Holiday-inclined or not, you can still rein in season’s greetings in the cinematic capacity and not have to feel the active pressure or desire to get wildly festive. There’s engaging in the annual discourse on whether Die Hard is a Christmas movie, catching up on the last arrivals of Oscar bait before the eligibility period closes, or adding onto this expansive list of movies marked by a certain dress code. But if you’re like me, where the December blues seem exacerbated by familial consumerism and shortened quality time with the sun, it’s nice to know that the Brattle Theatre curated a list of showings where characters aren’t necessarily abiding by the social rules of winter celebrations.
The best thing about the Brattle’s “Holiday Adjacent” series is that its loose categorization of kinda-sorta involving the holidays is a sliding scale – cheap tinsel may be displayed for a few minutes out of one 90-minute film, while another may blast “Last Christmas” during a choreographed shootout in the snowing Wyoming woods, for example. The utilization of the holidays can be used as a propeller for plot, filler in dialogue, or a boost in a certain aesthetic, but nonetheless somehow miraculously breaks right before hitting the surface as their festive counterparts would to be considered a Christmas classic.
However, it’s hard not to scavenge for the virtues of the Holiday Adjacent when you head over to the Brattle. Some are as simple as it goes: Dario Argento’s 1975 horror classic, Deep Red, features a decorated tree, green and red and silver blurred in the background, as a small child wields a bloody knife not unlike some department store commercial gone horribly wrong. Gremlins 2 is admittedly a stretch, but there is merit in ricocheting from a tense Italian gore house to senseless, slapstick Furby shenanigans posed as a sequel to an actual Christmas storyline. Other showings, such as affair galore The Apartment and hitman noir Blast of Silence, use Christmastime as a striking contrast in their brooding tours of romance, traditional values, and humanity.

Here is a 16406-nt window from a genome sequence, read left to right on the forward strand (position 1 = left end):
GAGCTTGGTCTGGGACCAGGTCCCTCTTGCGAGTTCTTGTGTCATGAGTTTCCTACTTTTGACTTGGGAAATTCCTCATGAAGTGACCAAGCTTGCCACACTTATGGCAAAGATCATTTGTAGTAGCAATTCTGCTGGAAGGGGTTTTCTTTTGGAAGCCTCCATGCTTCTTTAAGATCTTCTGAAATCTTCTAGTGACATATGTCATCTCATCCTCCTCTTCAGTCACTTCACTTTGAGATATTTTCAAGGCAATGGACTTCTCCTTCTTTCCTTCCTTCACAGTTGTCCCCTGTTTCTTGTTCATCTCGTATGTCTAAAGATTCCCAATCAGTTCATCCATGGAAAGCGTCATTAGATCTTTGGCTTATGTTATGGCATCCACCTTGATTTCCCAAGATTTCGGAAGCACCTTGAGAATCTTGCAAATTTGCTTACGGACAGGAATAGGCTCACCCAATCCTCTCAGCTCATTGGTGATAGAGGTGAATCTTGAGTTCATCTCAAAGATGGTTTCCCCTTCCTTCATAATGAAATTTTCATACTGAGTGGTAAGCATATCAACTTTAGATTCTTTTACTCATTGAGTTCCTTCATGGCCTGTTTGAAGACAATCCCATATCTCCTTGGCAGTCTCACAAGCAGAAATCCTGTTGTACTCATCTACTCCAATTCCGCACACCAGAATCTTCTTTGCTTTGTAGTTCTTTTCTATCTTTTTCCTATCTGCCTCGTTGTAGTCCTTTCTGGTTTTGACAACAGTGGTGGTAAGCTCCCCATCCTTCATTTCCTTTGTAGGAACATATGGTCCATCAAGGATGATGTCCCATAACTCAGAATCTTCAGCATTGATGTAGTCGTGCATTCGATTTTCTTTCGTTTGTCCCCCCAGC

Or sometimes a movie can be batshit crazy. Eyes Wide Shut implements an almost ironical usage of a family-oriented holiday, as the absurdity of an underground cult/orgy type thing Tom Cruise’s character stumbles upon and is forever haunted by is sandwiched between a Christmas work party and Christmas shopping. The antics that are pursued by Alexandra and Sin-Dee in Tangerine are defended by the notion that it’s Christmas (Eve), which nearly mimics the spirit of the holiday if their actions hadn’t qualified them for the naughty list.
Regardless of the theme that strings all of these together, these movies hold merit for laughter, wonder, and fright that helps cruise through the rest of 2018.
Running from Friday, December 14 to Thursday, December 20. Note that there is not a showing pertaining to the Holiday Adjacent series on Monday, 12/17, and Tuesday, 12/18. Tickets range $9.50-$14 depending on membership, student status, and participating in the Double Feature.
10:00 pm – DEEP RED (1975) dir. Dario Argento [126 min]
9:30 pm – GREMLINS 2: THE NEW BATCH (1990) dir. Joe Dante & Chuck Jones [106 min]
9:30 pm – TANGERINE (2015) dir. Sean Baker [88 min]
5:15 pm, 9:30 pm – BLAST OF SILENCE (1961) dir. Allen Baron [77 min]
7:00 pm – THE APARTMENT (1960) dir. Billy Wilder [125 min]
7:30 pm – EYES WIDE SHUT (1999) dir. Stanley Kubrick [159 min]